Motivational Monday – YOU CAN TRAIN WITHOUT PAIN

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Updated: December 7, 2015

YOU CAN TRAIN WITHOUT THE PAIN

“NO PAIN – NO GAIN!”

“Go Big or Go Home!”

“You need to push yourself to get to the next level!”

“If you aren’t puking, you aren’t working!”

As I strength coach I hear these sayings and slogans all the time. But does always pushing and “taking it to the next level” always the best way to train? Do you need to always push yourself to the next notch EVERY training session? Knowing how to train in ways that respect our body’s signals and limits is essential.  Too often, our best of intentions transform into pain or even worse, injury.  So before you get into a training routine fit for Rocky Balboa, take the time to read this precious advice to start or continue your routine on the right foot.

MOST COMMON SPORTS INJURIES: HOW TO RECOGNIZE THEM, HOW TO AVOID THEM

PULLED MUSCLES

Pulled Muscle

Pulled muscle is a result of over-stretching of a muscle beyond its capacity. Extreme stretching can even cause partial or complete tearing of the muscle tissue.

Symptoms include:
Stiffness, and in the case  of major muscle tearing or rupture, a sharp, brutal pain in the muscle that feels like a knife stab;
occasional swelling;
a small bruise if the injury is under the skin;
complete loss of muscle function in case of a tear.

SPRAINS

sprains

Ligaments are highly resistant tissues with little expandability that hold the bones together.  A sprain is the stretching or tearing of one or more ligaments in a joint.

Symptoms include:
pain in the joint – in varying degrees depending of the seriousness of the injury;
swelling of the joint– in varying degrees depending of the seriousness of the injury;
bruising in severe cases.

SHOULDER TENDINITIS

shouder ten

Tendinitis occurs when one of the 4 tendons in the shoulder is over-stressed, usually after improper, repetitive low impact movements.

Symptoms include:
pain inside the shoulder that often irradiates to the arm;
loss of mobility in the shoulder.

The pain occurs mostly when lifting the arm and intensifies during the night.

TENNIS ELBOW (EPICONDYLITIS)

tennis elbow

Lateral Epicondylitis or what we call Tennis Elbow is a soft-tissue condition characterized by pain and point tenderness in the region of the epicondyle – a small protrusion in the bone right above the elbow.

Symptoms include:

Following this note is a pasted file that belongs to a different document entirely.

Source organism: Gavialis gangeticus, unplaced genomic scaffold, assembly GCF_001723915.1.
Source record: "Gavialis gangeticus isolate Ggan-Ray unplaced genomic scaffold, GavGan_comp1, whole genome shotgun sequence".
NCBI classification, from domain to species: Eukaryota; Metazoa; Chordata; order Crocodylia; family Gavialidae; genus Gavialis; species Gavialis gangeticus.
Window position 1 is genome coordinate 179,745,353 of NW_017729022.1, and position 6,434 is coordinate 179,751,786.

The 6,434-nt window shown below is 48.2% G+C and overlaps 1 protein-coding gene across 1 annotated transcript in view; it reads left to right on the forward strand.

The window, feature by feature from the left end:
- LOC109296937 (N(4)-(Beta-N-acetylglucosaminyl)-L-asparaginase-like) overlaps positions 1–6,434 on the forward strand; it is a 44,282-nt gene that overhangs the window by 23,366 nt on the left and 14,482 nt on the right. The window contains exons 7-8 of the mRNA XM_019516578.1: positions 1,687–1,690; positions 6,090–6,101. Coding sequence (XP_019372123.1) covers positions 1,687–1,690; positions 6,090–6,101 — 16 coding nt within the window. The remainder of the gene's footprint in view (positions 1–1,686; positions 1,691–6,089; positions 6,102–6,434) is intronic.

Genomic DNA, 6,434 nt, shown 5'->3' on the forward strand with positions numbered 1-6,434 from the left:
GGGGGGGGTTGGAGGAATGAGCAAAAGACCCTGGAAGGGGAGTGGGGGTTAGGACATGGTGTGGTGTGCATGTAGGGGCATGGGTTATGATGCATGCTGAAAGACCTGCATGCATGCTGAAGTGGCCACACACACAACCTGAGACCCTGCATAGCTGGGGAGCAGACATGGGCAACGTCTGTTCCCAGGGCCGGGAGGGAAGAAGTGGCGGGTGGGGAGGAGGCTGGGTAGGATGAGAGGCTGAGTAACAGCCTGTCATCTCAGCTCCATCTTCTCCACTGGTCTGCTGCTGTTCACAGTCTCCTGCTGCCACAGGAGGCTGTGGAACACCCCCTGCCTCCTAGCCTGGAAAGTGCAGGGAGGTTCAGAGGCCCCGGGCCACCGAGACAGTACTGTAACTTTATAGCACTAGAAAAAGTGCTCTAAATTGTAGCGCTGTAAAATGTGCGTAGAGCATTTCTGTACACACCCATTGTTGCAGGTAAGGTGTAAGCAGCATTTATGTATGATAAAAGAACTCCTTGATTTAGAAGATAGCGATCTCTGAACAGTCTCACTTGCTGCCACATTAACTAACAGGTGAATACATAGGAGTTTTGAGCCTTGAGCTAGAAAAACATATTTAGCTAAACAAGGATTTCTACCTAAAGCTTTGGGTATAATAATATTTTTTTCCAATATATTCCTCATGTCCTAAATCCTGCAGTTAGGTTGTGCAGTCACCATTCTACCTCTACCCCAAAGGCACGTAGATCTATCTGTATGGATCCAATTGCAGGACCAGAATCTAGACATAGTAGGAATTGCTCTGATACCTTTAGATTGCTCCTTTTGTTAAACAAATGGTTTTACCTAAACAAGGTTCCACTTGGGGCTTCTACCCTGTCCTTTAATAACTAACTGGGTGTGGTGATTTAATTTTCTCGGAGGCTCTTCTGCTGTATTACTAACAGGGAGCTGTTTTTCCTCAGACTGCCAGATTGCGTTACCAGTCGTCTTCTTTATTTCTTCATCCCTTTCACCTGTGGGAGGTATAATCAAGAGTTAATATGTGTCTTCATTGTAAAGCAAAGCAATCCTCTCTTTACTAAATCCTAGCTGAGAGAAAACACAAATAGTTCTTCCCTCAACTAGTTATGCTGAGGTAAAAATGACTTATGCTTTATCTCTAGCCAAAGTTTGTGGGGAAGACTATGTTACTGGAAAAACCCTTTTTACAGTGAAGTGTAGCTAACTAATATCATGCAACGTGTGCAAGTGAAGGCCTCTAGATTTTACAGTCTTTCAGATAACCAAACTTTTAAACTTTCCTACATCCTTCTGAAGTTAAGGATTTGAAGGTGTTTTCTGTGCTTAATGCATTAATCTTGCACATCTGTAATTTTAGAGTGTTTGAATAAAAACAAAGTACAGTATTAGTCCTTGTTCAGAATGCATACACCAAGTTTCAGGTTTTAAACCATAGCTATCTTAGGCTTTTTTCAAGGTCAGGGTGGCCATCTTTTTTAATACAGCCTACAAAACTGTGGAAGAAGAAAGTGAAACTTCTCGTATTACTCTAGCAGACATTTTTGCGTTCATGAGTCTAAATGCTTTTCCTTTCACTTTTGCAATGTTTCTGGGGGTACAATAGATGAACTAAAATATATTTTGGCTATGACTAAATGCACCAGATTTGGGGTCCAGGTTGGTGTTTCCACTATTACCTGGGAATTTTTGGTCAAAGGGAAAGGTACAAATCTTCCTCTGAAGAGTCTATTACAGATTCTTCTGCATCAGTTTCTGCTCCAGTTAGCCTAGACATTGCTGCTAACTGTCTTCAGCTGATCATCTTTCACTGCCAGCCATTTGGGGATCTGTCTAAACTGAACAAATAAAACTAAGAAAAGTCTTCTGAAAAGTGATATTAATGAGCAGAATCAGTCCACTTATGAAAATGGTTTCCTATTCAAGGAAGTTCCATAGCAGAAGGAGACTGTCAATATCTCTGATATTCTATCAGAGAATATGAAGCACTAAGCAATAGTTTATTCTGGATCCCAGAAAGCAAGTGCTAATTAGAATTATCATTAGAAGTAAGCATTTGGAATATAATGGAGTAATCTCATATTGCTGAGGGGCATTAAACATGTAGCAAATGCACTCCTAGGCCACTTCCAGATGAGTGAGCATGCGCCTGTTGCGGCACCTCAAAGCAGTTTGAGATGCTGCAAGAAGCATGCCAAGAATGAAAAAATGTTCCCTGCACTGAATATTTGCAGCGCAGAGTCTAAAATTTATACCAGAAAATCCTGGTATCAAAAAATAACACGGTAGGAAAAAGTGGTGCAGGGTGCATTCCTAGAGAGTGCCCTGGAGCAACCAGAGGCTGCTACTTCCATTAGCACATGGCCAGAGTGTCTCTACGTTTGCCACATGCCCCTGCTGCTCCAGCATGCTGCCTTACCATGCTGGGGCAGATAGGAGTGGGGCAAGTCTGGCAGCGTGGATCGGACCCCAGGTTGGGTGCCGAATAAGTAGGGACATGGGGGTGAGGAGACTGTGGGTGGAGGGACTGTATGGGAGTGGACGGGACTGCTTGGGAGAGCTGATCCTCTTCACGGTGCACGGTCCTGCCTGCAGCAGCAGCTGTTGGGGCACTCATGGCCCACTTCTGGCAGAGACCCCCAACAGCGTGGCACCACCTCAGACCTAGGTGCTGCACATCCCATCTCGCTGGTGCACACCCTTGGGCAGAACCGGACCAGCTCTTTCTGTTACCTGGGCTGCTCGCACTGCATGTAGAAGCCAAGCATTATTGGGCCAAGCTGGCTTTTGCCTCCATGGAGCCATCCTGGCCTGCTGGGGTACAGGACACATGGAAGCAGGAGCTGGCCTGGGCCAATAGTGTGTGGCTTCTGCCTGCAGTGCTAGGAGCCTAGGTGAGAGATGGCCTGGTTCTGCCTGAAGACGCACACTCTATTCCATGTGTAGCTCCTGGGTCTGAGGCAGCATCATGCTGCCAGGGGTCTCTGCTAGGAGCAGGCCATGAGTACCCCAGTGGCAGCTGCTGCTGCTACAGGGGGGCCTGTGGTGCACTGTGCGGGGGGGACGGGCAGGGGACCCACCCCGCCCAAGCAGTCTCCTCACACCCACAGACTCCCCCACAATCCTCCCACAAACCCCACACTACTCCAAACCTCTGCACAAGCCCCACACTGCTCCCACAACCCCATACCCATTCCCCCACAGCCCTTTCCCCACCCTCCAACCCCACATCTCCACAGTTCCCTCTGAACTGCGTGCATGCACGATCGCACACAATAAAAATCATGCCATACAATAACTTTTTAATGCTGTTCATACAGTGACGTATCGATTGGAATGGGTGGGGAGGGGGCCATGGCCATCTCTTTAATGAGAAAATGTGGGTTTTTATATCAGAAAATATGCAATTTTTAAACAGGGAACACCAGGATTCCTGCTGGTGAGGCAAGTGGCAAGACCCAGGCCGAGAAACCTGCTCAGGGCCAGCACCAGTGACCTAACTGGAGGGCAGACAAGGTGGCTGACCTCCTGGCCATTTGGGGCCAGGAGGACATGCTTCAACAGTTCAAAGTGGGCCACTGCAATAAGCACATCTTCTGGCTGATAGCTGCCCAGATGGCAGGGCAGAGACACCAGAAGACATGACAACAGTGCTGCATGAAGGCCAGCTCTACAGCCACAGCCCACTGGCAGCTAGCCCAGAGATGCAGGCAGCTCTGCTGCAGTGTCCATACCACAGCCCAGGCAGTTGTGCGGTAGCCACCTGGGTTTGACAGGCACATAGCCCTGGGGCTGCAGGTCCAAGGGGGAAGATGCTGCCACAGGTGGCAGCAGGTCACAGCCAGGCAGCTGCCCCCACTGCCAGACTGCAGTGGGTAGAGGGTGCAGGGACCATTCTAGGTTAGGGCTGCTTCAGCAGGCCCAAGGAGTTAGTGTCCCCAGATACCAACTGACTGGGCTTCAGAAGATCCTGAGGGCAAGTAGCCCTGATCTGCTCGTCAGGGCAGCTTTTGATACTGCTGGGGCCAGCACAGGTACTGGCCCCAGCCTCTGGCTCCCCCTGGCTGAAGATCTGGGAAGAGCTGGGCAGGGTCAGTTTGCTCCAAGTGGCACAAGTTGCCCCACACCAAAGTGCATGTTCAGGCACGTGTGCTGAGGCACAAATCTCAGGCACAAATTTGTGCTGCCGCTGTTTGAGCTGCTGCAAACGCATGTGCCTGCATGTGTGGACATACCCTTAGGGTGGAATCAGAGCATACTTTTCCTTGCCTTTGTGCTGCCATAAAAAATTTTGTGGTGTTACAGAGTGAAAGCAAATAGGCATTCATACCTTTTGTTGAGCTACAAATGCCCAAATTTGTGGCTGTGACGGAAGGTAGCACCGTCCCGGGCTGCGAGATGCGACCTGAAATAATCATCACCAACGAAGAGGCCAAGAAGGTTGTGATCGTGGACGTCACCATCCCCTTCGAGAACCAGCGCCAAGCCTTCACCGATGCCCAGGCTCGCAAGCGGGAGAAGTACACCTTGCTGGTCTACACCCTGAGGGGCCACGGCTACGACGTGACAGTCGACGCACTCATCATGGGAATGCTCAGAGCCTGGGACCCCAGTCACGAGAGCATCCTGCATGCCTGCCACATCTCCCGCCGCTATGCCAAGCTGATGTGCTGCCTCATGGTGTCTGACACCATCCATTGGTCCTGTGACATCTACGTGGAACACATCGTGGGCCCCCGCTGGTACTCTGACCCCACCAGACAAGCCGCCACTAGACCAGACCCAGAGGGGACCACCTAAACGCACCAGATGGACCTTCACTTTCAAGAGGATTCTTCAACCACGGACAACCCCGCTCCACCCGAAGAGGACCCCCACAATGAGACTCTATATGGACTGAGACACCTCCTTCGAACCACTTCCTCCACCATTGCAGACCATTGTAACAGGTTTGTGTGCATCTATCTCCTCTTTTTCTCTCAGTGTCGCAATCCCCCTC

pain that irradiates from the elbow toward the forearm and the wrist and intensifies when fingers are contracted;
high sensitivity to the touch inside the inner or outer elbow;
occasionally,  slight swelling of the elbow.

CARPAL TUNNEL SYNDROME

carpal tunnel
Carnal tunnel syndrome is the result of undue pressure on the median nerve and tendons located in a narrow canal located just above the wrist.  It is usually cause by repetitive low impact movements of the wrist and hand.

Symptoms include:
numbness and tingling in the hand and fingers;
pain in the wrist and palm, that irradiates towards the fingers or the forearm, sometimes up to the shoulder;
difficulty grasping objects, including light ones.

LUMBAGO

lumbago

Lumbago is a lesion to a muscle, tendon or ligament in the back.  This injury can be caused by a sustained effort, unusual torsion or repetitive low impact movements of the lower back.

The primary symptom of Lumbago is pain, which varies from one person to the other depending on the affected region of the vertebral column.

If lower back pain appears suddenly and is felt like a sudden, intense muscle contraction, it is usually a sign of a muscular lesion, a sprained ligament, or a rupture or displaced disc. This type of pain often occurs after an “awkward movement”.

PATELLA FEMORAL SYNDROME

 

Patella syndrome

Patella femoral syndrome is characterized by the irritation of the knee cartilage, between the knee cap and the femur (thigh bone).

Symptoms include:
pain around the knee cap, and on the front of the knee, which initially occurs after, rather than during, physical activity;
occasional cracking sound in the joint, with or without pain;
knee pain when in a sitting position for extended periods;
recurring instances when the knee seems to unexpectedly bow under;
rarely, swelling.

The pain increases when using stairs or squatting.

I-T BAND FRICTION SYNDROME

IT BAND Syndrome

The Ilio-tibial band friction syndrome is characterized by irritation and inflammation that results from the friction between two parts of the knee structure: the long fibrous band located on the outside of the thigh (I-T band) and a protuberance on the femur.

The main symptom is pain on the outside of the knee that is exacerbated by physical activity such as cycling or jogging.  The pain often increases when walking downhill.  The intensity increases with distance and with the halt impact.

A FEW SIMPLE RULES TO PREVENT SPORT INJURIES

Divide training sessions within a one week period and vary different types of exercises every day alternating between cardio and weight training.
Make sure you warm up adequately before training and finish off with some stretching exercises.
Get informed about the right techniques to perform your exercises.
Use adequate equipment.

TOO LATE FOR PREVENTION?  HERE ARE A FEW TREATMENTS THAT WILL EASE THE PAIN

REST 
Cease training during 1 or 2 days to allow healing of the injured area.

ICE 
Apply an ice pack on the painful area for 15 to 20 minutes, several times a day.

COMPRESSION 
In between ice applications, wrap the limb in elastic bandage to reduce swelling.

ELEVATION
Keep the limb elevated as much as possible.  Keep legs higher than the hips; use a sling for arm.

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